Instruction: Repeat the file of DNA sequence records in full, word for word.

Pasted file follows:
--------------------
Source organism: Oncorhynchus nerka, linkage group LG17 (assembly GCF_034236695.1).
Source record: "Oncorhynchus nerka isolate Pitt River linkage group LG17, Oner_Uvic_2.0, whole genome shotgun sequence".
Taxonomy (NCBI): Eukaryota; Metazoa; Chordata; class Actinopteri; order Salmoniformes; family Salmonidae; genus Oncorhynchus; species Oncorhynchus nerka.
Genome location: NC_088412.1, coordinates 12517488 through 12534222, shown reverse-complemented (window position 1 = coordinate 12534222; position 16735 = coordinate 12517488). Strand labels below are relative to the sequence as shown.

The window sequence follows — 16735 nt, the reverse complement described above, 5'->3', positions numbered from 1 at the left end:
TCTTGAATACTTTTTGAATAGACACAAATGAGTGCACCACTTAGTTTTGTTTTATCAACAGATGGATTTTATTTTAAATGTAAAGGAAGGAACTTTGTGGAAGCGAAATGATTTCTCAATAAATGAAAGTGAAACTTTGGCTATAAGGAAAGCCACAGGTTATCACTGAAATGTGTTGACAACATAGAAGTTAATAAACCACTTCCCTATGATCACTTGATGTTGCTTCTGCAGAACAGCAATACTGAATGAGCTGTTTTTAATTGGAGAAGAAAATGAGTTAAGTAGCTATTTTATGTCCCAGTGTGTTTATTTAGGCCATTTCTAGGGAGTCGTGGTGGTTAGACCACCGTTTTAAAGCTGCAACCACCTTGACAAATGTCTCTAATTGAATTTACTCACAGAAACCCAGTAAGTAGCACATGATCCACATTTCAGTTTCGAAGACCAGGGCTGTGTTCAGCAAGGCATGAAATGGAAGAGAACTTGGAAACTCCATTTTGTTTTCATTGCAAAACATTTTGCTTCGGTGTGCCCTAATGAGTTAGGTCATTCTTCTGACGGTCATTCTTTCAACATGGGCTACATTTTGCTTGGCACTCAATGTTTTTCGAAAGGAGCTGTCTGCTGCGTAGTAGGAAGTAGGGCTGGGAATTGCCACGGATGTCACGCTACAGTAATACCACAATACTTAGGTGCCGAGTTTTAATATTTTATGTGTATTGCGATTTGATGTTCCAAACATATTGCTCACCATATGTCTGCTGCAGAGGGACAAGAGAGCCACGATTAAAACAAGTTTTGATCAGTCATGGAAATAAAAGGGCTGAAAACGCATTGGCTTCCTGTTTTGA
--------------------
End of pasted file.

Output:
Source organism: Oncorhynchus nerka, linkage group LG17 (assembly GCF_034236695.1).
Source record: "Oncorhynchus nerka isolate Pitt River linkage group LG17, Oner_Uvic_2.0, whole genome shotgun sequence".
Taxonomy (NCBI): Eukaryota; Metazoa; Chordata; class Actinopteri; order Salmoniformes; family Salmonidae; genus Oncorhynchus; species Oncorhynchus nerka.
Genome location: NC_088412.1, coordinates 12517488 through 12534222, shown reverse-complemented (window position 1 = coordinate 12534222; position 16735 = coordinate 12517488). Strand labels below are relative to the sequence as shown.

The window sequence follows — 16735 nt, the reverse complement described above, 5'->3', positions numbered from 1 at the left end:
TCTTGAATACTTTTTGAATAGACACAAATGAGTGCACCACTTAGTTTTGTTTTATCAACAGATGGATTTTATTTTAAATGTAAAGGAAGGAACTTTGTGGAAGCGAAATGATTTCTCAATAAATGAAAGTGAAACTTTGGCTATAAGGAAAGCCACAGGTTATCACTGAAATGTGTTGACAACATAGAAGTTAATAAACCACTTCCCTATGATCACTTGATGTTGCTTCTGCAGAACAGCAATACTGAATGAGCTGTTTTTAATTGGAGAAGAAAATGAGTTAAGTAGCTATTTTATGTCCCAGTGTGTTTATTTAGGCCATTTCTAGGGAGTCGTGGTGGTTAGACCACCGTTTTAAAGCTGCAACCACCTTGACAAATGTCTCTAATTGAATTTACTCACAGAAACCCAGTAAGTAGCACATGATCCACATTTCAGTTTCGAAGACCAGGGCTGTGTTCAGCAAGGCATGAAATGGAAGAGAACTTGGAAACTCCATTTTGTTTTCATTGCAAAACATTTTGCTTCGGTGTGCCCTAATGAGTTAGGTCATTCTTCTGACGGTCATTCTTTCAACATGGGCTACATTTTGCTTGGCACTCAATGTTTTTCGAAAGGAGCTGTCTGCTGCGTAGTAGGAAGTAGGGCTGGGAATTGCCACGGATGTCACGCTACAGTAATACCACAATACTTAGGTGCCGAGTTTTAATATTTTATGTGTATTGCGATTTGATGTTCCAAACATATTGCTCACCATATGTCTGCTGCAGAGGGACAAGAGAGCCACGATTAAAACAAGTTTTGATCAGTCATGGAAATAAAAGGGCTGAAAACGCATTGGCTTCCTGTTTTGA